FOXBOROUGH, Mass. – Moments before Ryan Williams had what could have been the worst carry of his young NFL career, he had his best.
Williams had broken off a 13-yard run on second-and-5 to secure a first down for the Cardinals – a first down that probably should have all but sealed a win for the Cards. But on the following third down, with the Cards merely trying to run out the clock, Williams fumbled. The Patriots, down just two points, recovered at the Arizona 30-yard line.
But the Patriots missed the 42-yard field goal, the Cards escaped with a 20-18 win at Gillette Stadium, and Williams’ nightmare simply turned into a lesson learned.
“It’s a tough time and it makes it a lot easier after we got the win,” coach Ken Whisenhunt said. “And look, a guy’s helmet hit right on the ball; it wasn’t like Ryan was swinging it out from his body. But in that situation, you’ve got to understand what’s on the line. He is a young player and will learn from that.”
Williams didn’t shy away from talking. “I was just doing my best not to cry on the field, national TV,” Williams told the Arizona Republic. “And I ended up crying anyway.”
His teammates ended up having his back. The defense held enough to force the field goal, and that was enough.
“When you get a turnover like that, it’s unfortunate,” said safety Kery Rhodes, who said he talked to Williams after the play. “Nothing is for sure, nothing is for certain. That’s why you have to be careful with it.
“For us to get a stop and make them at least attempt a field goal, that was big.”
Whisenhunt said he wasn’t sure if Williams was trying to do too much.
“I am still traumatized by seeing the ball pop out,” Whisenhunt said. “I couldn’t really tell you until I look at it on the tape.”
PROVEN EXPERIENCE WITH HEAP
In a game where tight ends were the story for the Patriots, Todd Heap might have stolen the headlines.
The Cardinals’ tight end benefitted all afternoon from New England narrowing its focus on
Heap also contributed when he wasn’t making catches. He set a screen on Andre Roberts’ defender early in the third quarter, allowing Roberts to get free for a two-yard touchdown pass that put the Cardinals ahead, 13-9.
“Any time that I felt like the defense really was going to make you dink-and-dunk them all day, they weren’t going to give up the big play, and that’s when the tight end comes in real handy,” center Lyle Sendlein said. “He was really controlling the linebackers in the middle because you have two deep safeties over Larry and the other receiver. A lot of our plan was to get him the ball on the back side of the backfield, we did that pretty well.”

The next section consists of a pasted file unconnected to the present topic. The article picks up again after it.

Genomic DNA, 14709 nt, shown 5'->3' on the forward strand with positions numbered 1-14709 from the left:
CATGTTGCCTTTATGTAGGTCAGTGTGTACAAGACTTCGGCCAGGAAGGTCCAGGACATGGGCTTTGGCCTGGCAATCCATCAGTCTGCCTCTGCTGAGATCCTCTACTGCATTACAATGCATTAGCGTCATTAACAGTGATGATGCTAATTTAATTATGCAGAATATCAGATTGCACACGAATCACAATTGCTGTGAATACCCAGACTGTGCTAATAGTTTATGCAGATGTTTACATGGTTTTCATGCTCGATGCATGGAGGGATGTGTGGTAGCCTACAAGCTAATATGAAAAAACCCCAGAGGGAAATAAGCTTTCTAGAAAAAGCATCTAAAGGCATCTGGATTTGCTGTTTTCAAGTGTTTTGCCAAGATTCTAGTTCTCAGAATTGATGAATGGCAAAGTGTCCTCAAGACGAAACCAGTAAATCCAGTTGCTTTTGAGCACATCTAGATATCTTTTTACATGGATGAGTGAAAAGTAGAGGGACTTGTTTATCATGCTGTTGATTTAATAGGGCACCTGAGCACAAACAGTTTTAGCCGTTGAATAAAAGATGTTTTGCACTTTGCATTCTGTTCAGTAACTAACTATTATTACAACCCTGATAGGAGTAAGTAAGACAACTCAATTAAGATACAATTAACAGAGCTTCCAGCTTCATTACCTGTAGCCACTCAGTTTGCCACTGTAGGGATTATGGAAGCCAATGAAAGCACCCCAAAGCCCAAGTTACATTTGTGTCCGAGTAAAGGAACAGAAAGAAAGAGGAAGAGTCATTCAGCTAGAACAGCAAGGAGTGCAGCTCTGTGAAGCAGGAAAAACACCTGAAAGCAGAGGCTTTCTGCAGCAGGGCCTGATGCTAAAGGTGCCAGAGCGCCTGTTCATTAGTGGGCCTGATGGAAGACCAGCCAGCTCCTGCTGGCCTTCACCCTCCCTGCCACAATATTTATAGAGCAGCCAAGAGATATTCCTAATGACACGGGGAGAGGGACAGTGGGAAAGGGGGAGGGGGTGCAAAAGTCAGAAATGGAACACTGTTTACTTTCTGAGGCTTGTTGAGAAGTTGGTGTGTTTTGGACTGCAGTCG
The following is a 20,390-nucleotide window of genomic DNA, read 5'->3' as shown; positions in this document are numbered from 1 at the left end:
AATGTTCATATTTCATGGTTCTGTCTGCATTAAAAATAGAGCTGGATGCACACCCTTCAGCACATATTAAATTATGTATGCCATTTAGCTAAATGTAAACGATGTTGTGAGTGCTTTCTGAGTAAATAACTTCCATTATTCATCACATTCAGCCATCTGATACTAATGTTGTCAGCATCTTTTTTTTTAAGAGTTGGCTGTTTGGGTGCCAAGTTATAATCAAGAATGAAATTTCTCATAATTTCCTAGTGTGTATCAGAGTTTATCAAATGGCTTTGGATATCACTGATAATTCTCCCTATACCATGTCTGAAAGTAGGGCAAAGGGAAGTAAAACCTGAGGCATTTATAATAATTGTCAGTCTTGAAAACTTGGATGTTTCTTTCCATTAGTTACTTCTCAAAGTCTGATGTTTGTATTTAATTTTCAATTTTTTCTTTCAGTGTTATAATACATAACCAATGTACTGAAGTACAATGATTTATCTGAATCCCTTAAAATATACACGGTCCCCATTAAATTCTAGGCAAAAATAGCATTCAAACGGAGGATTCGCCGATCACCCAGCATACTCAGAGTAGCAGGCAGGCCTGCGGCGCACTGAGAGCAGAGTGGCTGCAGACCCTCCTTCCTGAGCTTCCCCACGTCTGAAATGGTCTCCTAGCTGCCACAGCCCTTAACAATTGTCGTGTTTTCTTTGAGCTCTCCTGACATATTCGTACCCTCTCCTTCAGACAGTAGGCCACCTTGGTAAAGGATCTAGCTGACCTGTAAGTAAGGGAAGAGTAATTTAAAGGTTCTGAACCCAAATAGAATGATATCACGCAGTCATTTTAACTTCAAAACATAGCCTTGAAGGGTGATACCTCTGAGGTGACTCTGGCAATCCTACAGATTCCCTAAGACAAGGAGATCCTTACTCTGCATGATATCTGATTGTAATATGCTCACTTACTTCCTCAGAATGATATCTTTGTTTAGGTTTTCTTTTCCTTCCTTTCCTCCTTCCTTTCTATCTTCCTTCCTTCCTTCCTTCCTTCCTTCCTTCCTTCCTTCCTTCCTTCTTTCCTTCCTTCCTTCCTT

Heap left the game in the third quarter with an injured left knee. Heap said his knee “feels alright” but was sore after suffering it on a 28-yard catch
“Todd is a security blanket,” quarterback Kevin Kolb said. “You know when you get your matchups inside and they want to play Cover-2 like they did and funnel everything inside then he’s your go-to guy. I have a lot of confidence and trust in him.”
GROVES GETS A SACK, BLOCKED PUNT
Whoever had Sunday in the “When will Quentin Groves get his first sack since 2008?”pool hit the jackpot. Before taking down Patriots quarterback Tom Brady in the second quarter, Groves’ last sack came on Dec. 14, 2008, when Groves played for the Jacksonville Jaguars -- a stretch of 50 games that lasted nearly four years.
“It felt great,” Groves said. “Then to come against a future Hall of Famer it’s even better. It’s kind of like a burden’s been lifted off of my shoulders.”
Groves also blocked a punt early in the third quarter that put the Cardinals at the Patriots’ 2-yard-line and eventually led to Roberts’ touchdown catch. On film, Groves noticed the Patriots right edge was “a bit soft.”
“It was just something we all take pride in,” Groves said.
PATS MISSING HERNANDEZ
The Cardinals’ defensive load got a little lighter when Patriots’ tight end Aaron Hernandez went down less than 8 minutes into the first quarter with an ankle injury and did not return. Instead of worrying about two tight end threats, the Cardinals were able to turn all its attention to Rob Gronkowski.
“Aaron is in there almost every play, so it changes quite a bit,” Patriots receiver Wes Welker said. “You have to go to a different attack and go out there and play the way we need to and execute the way we need to and today just wasn’t enough.”